On one hand, DCP Midstream (NYSE: DCP) offers a compelling investment case for income investors. For starters, the MLP currently pays an enticing 9.4%-yielding distribution that it more than covered with cash flow last year. Furthermore, the company's two parents, refining giant Phillips 66 (NYSE: PSX) and Canadian oil pipeline behemoth Enbridge (NYSE: ENB), have agreed to backstop that payout through the end of next year. However, even with those positives, the long-term sustainability of this high-yielding payout is questionable at best, making it one that income-seekers might want to avoid.
Drilling down into the numbers
Last year, DCP Midstream generated $643 million of distributable cash flow, which was enough money to cover its distribution to partners by 1.04 times. In fact, the company produced enough cash last year that it was able to pay back the $40 million in support its parents provided earlier in the year. That's part of an agreement with Enbridge and Phillips 66 to provide DCP Midstream with up to $100 million in annual support via a reduction in their management fees if needed so that it can maintain a minimum 1.0 distribution coverage level.
Looking ahead, DCP Midstream expects to generate between $600 million and $670 million in cash flow this year, which at the high end would more than cover the $655 million in cash it has agreed to pay investors this year. Though even if results come in at the low end, the backstop Enbridge and Phillips 66 provide would easily cover the gap.
The future is a bit blurry
While the backstop agreement with Enbridge and Phillips 66 helps protect DCP Midstream's high-yielding distribution in the near term, it expires at the end of next year. Because of that, the company needs to build in some cushion before that time to ensure the long-term sustainability of the payout. That's tougher for the company to do, because only 60% of its cash flow comes from stable fee-based contracts, while most MLPs, for comparison, like to see that number above 90%. The reason this number is concerning is that another slump in commodity prices would likely take DCP Midstream's cash flow with it, potentially putting its payout on shaky ground in the future.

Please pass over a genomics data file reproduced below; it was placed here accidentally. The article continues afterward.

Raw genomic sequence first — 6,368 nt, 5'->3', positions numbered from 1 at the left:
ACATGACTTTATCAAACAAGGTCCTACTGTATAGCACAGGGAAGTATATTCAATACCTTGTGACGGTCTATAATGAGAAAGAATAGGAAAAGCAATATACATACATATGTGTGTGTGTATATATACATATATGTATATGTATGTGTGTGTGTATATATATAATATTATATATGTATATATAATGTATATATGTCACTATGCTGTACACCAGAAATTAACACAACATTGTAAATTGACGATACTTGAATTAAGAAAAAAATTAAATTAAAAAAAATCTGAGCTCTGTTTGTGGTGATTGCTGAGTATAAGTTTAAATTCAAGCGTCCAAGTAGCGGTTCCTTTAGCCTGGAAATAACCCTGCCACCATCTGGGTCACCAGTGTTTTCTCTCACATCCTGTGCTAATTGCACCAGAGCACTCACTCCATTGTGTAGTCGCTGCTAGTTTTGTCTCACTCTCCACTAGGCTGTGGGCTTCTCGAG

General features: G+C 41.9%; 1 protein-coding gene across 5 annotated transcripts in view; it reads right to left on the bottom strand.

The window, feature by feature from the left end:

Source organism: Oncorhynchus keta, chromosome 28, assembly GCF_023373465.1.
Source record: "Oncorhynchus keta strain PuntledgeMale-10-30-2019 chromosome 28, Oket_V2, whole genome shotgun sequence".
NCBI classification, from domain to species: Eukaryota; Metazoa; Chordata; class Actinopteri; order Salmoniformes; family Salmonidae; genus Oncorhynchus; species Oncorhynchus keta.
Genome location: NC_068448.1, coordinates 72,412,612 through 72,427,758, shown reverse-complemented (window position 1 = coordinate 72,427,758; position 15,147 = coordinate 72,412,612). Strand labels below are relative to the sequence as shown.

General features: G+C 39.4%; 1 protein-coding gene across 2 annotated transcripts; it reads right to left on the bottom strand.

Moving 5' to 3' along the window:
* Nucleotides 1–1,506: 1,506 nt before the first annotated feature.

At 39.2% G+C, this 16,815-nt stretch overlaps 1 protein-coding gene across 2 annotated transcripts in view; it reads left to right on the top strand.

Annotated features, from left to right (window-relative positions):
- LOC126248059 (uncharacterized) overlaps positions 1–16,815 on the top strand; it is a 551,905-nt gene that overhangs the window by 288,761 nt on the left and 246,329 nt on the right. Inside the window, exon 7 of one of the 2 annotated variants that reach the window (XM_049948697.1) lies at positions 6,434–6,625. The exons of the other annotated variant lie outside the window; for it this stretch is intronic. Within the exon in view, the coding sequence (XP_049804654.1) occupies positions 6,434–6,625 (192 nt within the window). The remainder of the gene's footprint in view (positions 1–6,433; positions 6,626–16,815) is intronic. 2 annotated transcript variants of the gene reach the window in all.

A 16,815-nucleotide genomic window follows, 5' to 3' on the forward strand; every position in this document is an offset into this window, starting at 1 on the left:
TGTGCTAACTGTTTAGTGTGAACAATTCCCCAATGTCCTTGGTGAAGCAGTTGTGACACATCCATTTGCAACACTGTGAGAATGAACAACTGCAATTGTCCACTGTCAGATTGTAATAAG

That said, the company is working to address its sensitivity to commodity prices by investing in several new assets backed by stable fee-based contracts. For example, the company is spending $300 million to expand its Sand Hills Pipeline further and investing $440 million in a joint venture to build a new natural gas pipeline in Texas. Meanwhile, it's spending nearly $800 million to build two new natural gas processing plants. These projects should begin coming online and generating incremental cash flow in the second half of this year and continue through the end of next year when the gas pipeline joint venture enters service. In addition to those projects, the company is developing another pipeline, as well as exploring several other expansions, which could fuel incremental growth in late 2019 and early 2020. The hope is that these projects, and other initiatives that DCP Midstream has under way, will boost cash flow enough so that it can cover the current distribution rate with plenty of a cushion when Enbridge and Phillips 66 remove their support at the end of next year.
Safe, for now
Thanks in part to its supportive parents, DCP Midstream appears as if it will continue paying its current 9.4%-yielding distribution through at least the end of next year. However, the sustainability beyond that point isn't quite so clear. While the company does have several fee-based growth projects under way to boost cash flow, it also has high exposure to commodity price volatility, which could mute the positive impact of those expansions. That's why income-seeking investors seem better off avoiding the company's currently tempting high yield. Instead, investors might want to consider either of the company's parents since they both offer solid yields of 3% at Phillips 66 and 7% at Enbridge that appear likely to head even higher in the coming years.
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